Tax Ombudsman - Why Another Institution?
01 November 2010
Posted by: Author: Jonathan Friedland
Tax Ombudsman - Why Another Institution?
The Taxpayers’ Foundation of SA has added its voice to the calls by various tax experts for a tax ombudsman. But do we really need another institution in South Africa? Another body to drain the fiscus of our hard-earned resources? Yet another government-appointed organisation?The answer is an unqualified yes.The existence of an ombudsman is a key feature of a democratic country and we should be aspiring to this goal.
An ombudsman is an independent official who is appointed to investigate complaints that people lodge against public or private organisations.A tax ombudsman would thus deal with disputes arising between taxpayers and SARS.It would provide redress to taxpayers against harassment from maladministration, abuse of power, negligence, error and corruption of tax officials.Overall, it is the practical realization of taxpayers’ constitutionally entrenched rights.
Essentially, a tax ombudsman would function as an independent and impartial mediator for tax related disputes as well as ensure that procedures adopted by the revenue authority are legally sound.This would have an enduring impact on South African citizens as it would cultivate greater trust in the country’s tax system, foster voluntary compliance and engender accountability on the part of government.All of which takes added importance given South Africa’s growing middle class tax base.
A tax ombudsman would be able to identify systematic and repeated issues of abuse which can then be recommended for rectification and improve overall service to the taxpayer.Apart from procedural oversight, an ombudsman would be a body to which aggrieved individuals and businesses could seek recourse if they feel their rights infringed upon.Presently, the only practical avenue open to taxpayers is via the High Court.There is almost unanimous consensus that this process is prohibitively costly for most individuals to pursue in their personal capacity and, as such, South African citizens are left without a forum to mediate their grievances.An ombudsman would fill this void.Such an ombudsman thus empowers the average individual citizen and supports small businesses which are so vital to our economy.An ombudsman would provide recourse in a cost effective and expeditious way.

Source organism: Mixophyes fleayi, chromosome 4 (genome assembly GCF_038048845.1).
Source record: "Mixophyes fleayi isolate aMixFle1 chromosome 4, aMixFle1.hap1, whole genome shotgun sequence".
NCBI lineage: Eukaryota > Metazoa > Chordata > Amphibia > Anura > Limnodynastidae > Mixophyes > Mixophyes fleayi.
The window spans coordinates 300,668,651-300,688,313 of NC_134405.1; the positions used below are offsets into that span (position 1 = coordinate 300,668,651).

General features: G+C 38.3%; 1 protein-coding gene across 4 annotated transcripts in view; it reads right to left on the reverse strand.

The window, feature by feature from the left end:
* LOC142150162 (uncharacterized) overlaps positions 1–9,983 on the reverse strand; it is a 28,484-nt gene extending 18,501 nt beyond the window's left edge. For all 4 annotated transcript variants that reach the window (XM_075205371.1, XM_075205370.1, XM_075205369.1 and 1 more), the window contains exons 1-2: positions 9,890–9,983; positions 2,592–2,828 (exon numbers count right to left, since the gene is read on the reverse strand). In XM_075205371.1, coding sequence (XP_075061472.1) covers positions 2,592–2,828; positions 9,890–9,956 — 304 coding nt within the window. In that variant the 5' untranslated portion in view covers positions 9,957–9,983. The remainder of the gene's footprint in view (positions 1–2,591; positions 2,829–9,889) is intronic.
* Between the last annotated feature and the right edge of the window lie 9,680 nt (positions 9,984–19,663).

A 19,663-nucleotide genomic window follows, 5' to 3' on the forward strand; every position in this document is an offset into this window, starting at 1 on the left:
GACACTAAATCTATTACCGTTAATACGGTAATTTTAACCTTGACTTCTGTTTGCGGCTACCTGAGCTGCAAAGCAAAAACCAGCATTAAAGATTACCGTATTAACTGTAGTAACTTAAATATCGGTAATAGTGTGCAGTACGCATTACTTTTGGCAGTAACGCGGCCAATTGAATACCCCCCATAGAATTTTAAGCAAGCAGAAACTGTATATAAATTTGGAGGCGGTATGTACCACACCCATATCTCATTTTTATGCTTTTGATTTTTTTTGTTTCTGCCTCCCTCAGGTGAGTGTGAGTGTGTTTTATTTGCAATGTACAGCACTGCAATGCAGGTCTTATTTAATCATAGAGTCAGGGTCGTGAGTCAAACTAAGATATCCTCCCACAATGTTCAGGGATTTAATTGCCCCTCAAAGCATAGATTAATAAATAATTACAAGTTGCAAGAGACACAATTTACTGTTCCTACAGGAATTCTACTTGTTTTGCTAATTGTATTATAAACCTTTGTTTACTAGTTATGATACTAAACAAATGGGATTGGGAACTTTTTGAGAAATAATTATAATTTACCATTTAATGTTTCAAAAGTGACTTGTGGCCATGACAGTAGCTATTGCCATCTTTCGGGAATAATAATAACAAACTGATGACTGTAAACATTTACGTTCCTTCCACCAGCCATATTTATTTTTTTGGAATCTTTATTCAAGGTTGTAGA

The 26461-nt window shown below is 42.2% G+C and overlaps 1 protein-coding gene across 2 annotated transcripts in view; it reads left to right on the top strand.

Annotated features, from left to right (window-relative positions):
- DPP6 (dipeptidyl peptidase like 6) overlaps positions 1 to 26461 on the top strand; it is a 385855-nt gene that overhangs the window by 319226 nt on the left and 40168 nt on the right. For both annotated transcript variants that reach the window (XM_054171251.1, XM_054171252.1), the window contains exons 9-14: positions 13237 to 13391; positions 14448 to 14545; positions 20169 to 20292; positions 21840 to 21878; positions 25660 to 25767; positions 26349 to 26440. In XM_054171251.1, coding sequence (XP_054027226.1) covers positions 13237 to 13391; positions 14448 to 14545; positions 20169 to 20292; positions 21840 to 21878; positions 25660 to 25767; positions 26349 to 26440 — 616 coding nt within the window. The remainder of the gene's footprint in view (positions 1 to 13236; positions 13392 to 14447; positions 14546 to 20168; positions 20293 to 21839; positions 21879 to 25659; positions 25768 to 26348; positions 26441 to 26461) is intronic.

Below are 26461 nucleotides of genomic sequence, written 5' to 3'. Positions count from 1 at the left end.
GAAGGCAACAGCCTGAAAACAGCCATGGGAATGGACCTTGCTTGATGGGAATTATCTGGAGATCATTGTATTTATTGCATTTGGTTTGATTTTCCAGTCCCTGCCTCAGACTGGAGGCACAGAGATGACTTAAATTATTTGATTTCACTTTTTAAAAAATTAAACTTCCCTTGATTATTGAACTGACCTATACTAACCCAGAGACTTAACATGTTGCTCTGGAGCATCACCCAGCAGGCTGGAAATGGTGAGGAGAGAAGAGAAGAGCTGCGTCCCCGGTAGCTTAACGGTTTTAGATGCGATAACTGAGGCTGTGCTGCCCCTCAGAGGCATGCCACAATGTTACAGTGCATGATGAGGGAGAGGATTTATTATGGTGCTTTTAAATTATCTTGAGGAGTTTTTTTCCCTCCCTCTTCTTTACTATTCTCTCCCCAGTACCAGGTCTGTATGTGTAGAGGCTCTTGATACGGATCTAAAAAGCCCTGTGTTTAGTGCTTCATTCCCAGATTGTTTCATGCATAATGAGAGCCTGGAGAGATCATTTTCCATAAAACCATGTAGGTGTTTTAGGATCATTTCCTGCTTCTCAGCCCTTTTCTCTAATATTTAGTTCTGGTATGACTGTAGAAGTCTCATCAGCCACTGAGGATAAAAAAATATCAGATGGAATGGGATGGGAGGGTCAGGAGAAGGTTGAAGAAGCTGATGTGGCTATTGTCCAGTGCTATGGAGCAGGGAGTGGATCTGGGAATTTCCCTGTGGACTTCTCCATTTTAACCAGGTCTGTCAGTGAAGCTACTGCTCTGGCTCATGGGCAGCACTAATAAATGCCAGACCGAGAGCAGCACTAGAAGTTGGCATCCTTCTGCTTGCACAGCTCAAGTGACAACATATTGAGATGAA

On a broad level, a tax ombudsman would recognise the importance given to the development and consolidation of democracy and the rule of law as well as fundamental freedoms.Furthermore, it encourages civil society in democratic participation becoming an effective force for positive change. After all, one of the most complex relationships between the State and the individual is taxation; ensuring taxpayers’ rights via an ombudsman is thus crucial in the advancement of a liberal democratic society.
The fact that an ombudsman would oversee that tax collection procedures are not abusive and unconstitutional takes added significance in South Africa given SARS is giving force to existing powers which allow it to collect what it determines as outstanding taxes, directly from taxpayers’ bank accounts, which many tax commentators have labelled as legally ambiguous.Furthermore, SARS is not immune to the problems faced by any large organisation.Whilst strategy from middle and upper management may dictate fairness and client service, this may not always be implemented on the ground by other staff. We would thus hope that SARS would support an ombudsman to achieve their stated goals of greater equity and efficiency.After all, the banking and insurance ombudsman serve a very meaningful role that could be replicated for taxation.
If SARS officials knew that such a body existed, it would in itself inculcate better service and less abuse. This would lend credibility to the tax system, entrench fairness and in so doing taxpayer cooperation. Furthermore, SARS should not believe that its officers are beyond human error; human error in these circumstances could be devastating for the taxpayer and especially businesses. South African law accords SARS far-reaching powers and it is essential for such power to be tempered by a counterbalancing force – this would be the role of an ombudsman.
In essence, if a taxpayer feels that they have been treated unreasonably, discriminatory or arbitrarily; if officials abuse their power, behave incompetently or inefficiently, the taxpayer would be able to seek remedy via the ombudsman.In addition, if taxpayers feel they have been neglected or unreasonably delayed, they would have an avenue to seek recourse.
The issue has been raised previously by members within the legal and accounting fraternities, we now hope to bring the most important voice to the debate being that of the taxpayer. With a unified effort and the most important constituent in the debate now represented, we believe significant steps can be accomplished in realising the goal.At the end of the day, if South Africa wants to be considered on a par with other advanced democratic societies, we need the institutions that give effect to this – a tax ombudsman is one such institution.
Source: By Jonathan Friedland (TaxTALK)